WOODRUFF: We'll talk to you again soon.

TRACEY: Thanks, Judy.

WOODRUFF: Have a good thanksgiving, too.


WOODRUFF: Well in the New Hampshire battle ground today, '04 Democrat Wesley Clark seemed to get in a dig at Howard Dean's medical deferment from the military. During a radio interview, the retired general was asked a light-hearted question: would he be interested in a skiing competition among the presidential candidates? Well, here's what Clark said.


WESLEY CLARK (D), PRESIDENTIAL CANDIDATE: I didn't have as much practice skiing as the governor did.

UNIDENTIFIED MALE: I understand that, but...

CLARK: He was out there skiing when I was recovering from my wounds in Vietnam. But that's OK.


WOODRUFF: Not sure how light-hearted that was. Clark later denied his comment was intended to be critical of Dean. Dean did spend a year skiing in Colorado despite the back condition that kept him out of the Vietnam War. His campaign says that Dean fulfilled his obligation, he told the truth and was ruled ineligible to serve. And if General Clark wants to make this an issue, they said, that's his business.

Well analysts here in Washington and on Wall Street are busy crunching up a new round of economic numbers. And stock traders just delivered their verdict on the reports. Our financial news reporter, Mary Snow, is at the New York stock exchange. Mary, what are they saying?

MARY SNOW, CNNfn CORRESPONDENT: Well, Judy, in terms of Wall Street's response, pretty muted. And the second day in a row traders have shaken off stellar economic news. Stocks ended just slightly higher. But today's malaise was more having to do with the Thanksgiving holiday. Many investors and traders left early. And of course there's no treading tomorrow, just a half a day of action on Friday.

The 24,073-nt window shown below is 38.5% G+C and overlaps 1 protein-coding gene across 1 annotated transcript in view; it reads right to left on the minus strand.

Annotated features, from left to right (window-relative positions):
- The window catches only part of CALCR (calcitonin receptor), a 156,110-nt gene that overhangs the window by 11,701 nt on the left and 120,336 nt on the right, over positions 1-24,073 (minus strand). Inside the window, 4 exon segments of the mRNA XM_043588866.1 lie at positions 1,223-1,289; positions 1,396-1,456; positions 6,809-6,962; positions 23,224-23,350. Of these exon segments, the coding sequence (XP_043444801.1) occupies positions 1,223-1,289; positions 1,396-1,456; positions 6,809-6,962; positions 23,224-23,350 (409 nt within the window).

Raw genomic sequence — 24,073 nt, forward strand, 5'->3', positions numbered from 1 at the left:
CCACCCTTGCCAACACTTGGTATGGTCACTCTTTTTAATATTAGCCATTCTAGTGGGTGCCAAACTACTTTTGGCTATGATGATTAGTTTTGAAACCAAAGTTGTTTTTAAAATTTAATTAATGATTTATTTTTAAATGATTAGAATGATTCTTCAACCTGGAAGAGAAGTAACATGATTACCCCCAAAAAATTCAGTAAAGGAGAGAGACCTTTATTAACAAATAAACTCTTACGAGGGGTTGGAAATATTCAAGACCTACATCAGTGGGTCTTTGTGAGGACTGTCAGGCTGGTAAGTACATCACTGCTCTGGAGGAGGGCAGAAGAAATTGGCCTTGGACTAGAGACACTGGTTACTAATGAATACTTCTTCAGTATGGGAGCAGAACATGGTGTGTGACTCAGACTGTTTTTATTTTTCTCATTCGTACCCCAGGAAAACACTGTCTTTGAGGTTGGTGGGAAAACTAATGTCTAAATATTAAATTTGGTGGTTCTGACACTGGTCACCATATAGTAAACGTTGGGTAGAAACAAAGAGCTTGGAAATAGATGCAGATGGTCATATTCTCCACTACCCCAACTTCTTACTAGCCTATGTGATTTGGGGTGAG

At the closing bell the Dow industrials ended 15 points higher. The Nasdaq gained ten points. However, Wall Street did rally on Monday on the expectation that this week's economic data would be better than expected -- Judy.

WOODRUFF: Mary, let me ask you a little bit more about these reports that are out today. How much do they really tell us about the health of the economy?

SNOW: Well, economists say a lot. And there were nine reports in all. Overall, economists saying it paints a pretty good picture. You put it alongside yesterday's GDP report which showed 8 percent growth, it shows the economy is kicking into high gear.

Now most importantly the labor market continues to improve. And that was what's key. The weekly jobless (UNINTELLIGIBLE) came out today and they fell to a near three-year low. And this is layoffs slowed.

Next week you get the closely-watched November employment report. And economists expect about 150,000 jobs were created this month. And that's not enough to lower the unemployment rate. However, it would certainly be a move in the right direction.

Another report out today showed the hardest hit manufacturing sector is picking up. New orders for durable goods had their biggest jump in nearly a year and a half. The federal reserve wrapped this all up saying the economic recovery was on track. There was evidence of it in October and early November, helped by a stabilizing job market.

Taken all together, it means businesses are ramping up activity and keeping more workers on the payroll. And if orders continue to roll in, that could lead to more robust job growth. And that is what economists say is really needed for a sustained economic recovery -- Judy.

WOODRUFF: All right. And, Mary, so what are the next numbers they're looking for?

SNOW: The next numbers coming out, retail sales. And this is key. The holiday shopping season officially starting on Friday. And it will be a test. It's traditionally the second busiest day in the Christmas shopping season. We'll get preliminary indications about those sales as soon as Monday. Last year they were lackluster. So hope that they will be picking up this year -- Judy.

WOODRUFF: Well, if psychology has anything to do with it, I think people may be hearing that the economy is picking up, may cause them to spend more. But I'm not the expert.

SNOW: (UNINTELLIGIBLE) but economists agree with you. And that's what they're thinking will happen.

WOODRUFF: All right. Mary Snow at the New York Stock Exchange. Thank you very much.

Question now: how does the new Medicare bill affect the 2004 races for Congress? In a minute, Stu Rothenberg checks the political fallout of the prescription drug vote.